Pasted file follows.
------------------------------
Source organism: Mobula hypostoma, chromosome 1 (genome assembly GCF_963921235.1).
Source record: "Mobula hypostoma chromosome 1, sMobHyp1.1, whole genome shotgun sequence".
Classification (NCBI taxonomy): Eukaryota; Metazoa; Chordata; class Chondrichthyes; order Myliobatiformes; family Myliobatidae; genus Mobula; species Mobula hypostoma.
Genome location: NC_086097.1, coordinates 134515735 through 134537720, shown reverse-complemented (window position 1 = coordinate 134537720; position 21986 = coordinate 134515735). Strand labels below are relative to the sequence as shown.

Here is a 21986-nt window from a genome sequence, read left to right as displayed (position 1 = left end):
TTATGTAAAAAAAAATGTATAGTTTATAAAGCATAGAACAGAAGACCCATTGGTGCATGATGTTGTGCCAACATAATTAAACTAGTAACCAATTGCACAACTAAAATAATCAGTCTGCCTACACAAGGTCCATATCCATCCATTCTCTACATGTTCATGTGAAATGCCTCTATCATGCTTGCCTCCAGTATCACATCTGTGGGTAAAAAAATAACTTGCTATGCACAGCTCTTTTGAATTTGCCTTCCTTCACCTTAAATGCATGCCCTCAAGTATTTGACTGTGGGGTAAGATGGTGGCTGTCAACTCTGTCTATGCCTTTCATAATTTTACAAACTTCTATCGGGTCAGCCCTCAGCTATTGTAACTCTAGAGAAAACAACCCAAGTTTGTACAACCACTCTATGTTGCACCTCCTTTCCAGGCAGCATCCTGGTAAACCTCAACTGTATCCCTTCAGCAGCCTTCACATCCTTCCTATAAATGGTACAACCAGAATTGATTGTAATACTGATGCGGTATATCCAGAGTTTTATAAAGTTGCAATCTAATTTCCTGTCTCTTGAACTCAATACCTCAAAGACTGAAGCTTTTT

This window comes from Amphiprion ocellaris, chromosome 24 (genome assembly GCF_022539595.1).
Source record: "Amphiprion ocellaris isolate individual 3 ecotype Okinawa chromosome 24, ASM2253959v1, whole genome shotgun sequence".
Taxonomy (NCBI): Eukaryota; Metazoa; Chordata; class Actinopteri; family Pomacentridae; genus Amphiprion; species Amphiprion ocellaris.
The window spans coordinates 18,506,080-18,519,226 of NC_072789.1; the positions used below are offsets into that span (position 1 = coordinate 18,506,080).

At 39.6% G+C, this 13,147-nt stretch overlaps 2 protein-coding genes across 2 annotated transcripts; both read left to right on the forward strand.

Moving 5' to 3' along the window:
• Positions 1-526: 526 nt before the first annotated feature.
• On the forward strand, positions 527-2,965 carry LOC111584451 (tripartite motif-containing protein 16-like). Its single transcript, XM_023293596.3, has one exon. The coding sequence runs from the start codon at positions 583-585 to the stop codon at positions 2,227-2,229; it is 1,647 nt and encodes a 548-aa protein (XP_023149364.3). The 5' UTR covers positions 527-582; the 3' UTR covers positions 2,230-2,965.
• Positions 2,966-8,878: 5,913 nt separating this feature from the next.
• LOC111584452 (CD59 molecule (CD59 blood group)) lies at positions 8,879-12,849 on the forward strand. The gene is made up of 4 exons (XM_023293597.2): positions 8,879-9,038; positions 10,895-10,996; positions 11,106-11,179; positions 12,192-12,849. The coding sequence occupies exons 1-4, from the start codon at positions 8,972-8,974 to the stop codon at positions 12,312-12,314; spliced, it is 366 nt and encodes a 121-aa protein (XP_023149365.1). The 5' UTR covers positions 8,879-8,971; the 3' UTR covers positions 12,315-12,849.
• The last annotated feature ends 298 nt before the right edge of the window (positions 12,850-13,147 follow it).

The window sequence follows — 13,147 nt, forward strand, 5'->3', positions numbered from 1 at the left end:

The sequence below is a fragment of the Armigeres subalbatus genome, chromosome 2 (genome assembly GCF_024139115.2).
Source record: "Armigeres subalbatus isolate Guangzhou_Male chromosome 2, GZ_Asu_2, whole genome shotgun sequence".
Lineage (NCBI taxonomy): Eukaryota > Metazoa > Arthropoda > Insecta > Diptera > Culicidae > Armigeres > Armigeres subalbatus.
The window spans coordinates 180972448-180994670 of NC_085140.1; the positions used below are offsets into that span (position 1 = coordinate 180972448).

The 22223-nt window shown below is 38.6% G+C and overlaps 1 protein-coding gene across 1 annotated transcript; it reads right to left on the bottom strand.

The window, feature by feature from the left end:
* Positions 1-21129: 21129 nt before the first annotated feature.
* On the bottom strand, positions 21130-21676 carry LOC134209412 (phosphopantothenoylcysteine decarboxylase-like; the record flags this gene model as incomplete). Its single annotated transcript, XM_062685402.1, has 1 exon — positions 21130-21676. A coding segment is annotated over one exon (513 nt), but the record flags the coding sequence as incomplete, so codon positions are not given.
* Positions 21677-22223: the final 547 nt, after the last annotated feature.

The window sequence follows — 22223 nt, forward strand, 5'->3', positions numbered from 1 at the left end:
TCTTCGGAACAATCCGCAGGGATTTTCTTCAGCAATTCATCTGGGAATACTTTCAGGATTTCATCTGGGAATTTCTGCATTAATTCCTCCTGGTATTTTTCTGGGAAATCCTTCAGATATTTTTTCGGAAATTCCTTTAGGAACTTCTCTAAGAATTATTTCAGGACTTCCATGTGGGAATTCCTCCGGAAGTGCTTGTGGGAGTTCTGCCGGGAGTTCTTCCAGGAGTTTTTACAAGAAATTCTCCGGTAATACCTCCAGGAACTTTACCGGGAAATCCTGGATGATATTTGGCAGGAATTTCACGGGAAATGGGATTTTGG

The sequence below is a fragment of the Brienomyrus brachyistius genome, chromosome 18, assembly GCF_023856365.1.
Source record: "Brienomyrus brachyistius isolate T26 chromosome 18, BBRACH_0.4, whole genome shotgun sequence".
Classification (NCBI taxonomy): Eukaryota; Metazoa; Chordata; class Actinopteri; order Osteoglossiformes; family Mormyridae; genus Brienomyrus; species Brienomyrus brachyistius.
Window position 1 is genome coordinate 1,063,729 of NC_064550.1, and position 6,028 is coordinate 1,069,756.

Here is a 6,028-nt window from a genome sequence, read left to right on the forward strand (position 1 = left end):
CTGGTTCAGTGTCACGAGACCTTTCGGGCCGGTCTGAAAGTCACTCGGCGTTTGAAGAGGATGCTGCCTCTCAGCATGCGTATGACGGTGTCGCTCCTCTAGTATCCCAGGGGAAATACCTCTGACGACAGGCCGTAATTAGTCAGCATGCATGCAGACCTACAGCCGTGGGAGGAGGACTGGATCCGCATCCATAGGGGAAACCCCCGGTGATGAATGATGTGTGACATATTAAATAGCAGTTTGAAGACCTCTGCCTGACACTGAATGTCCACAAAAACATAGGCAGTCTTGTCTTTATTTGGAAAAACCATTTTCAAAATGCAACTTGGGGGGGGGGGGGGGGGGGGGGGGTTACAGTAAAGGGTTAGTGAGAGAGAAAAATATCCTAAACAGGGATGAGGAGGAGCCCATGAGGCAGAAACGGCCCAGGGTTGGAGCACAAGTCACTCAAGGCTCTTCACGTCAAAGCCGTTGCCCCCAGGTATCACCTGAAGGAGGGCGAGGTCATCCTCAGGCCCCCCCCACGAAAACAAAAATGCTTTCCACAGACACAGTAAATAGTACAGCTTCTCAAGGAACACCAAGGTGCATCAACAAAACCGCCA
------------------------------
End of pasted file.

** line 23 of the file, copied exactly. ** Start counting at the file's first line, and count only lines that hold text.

The 22223-nt window shown below is 38.6% G+C and overlaps 1 protein-coding gene across 1 annotated transcript; it reads right to left on the bottom strand.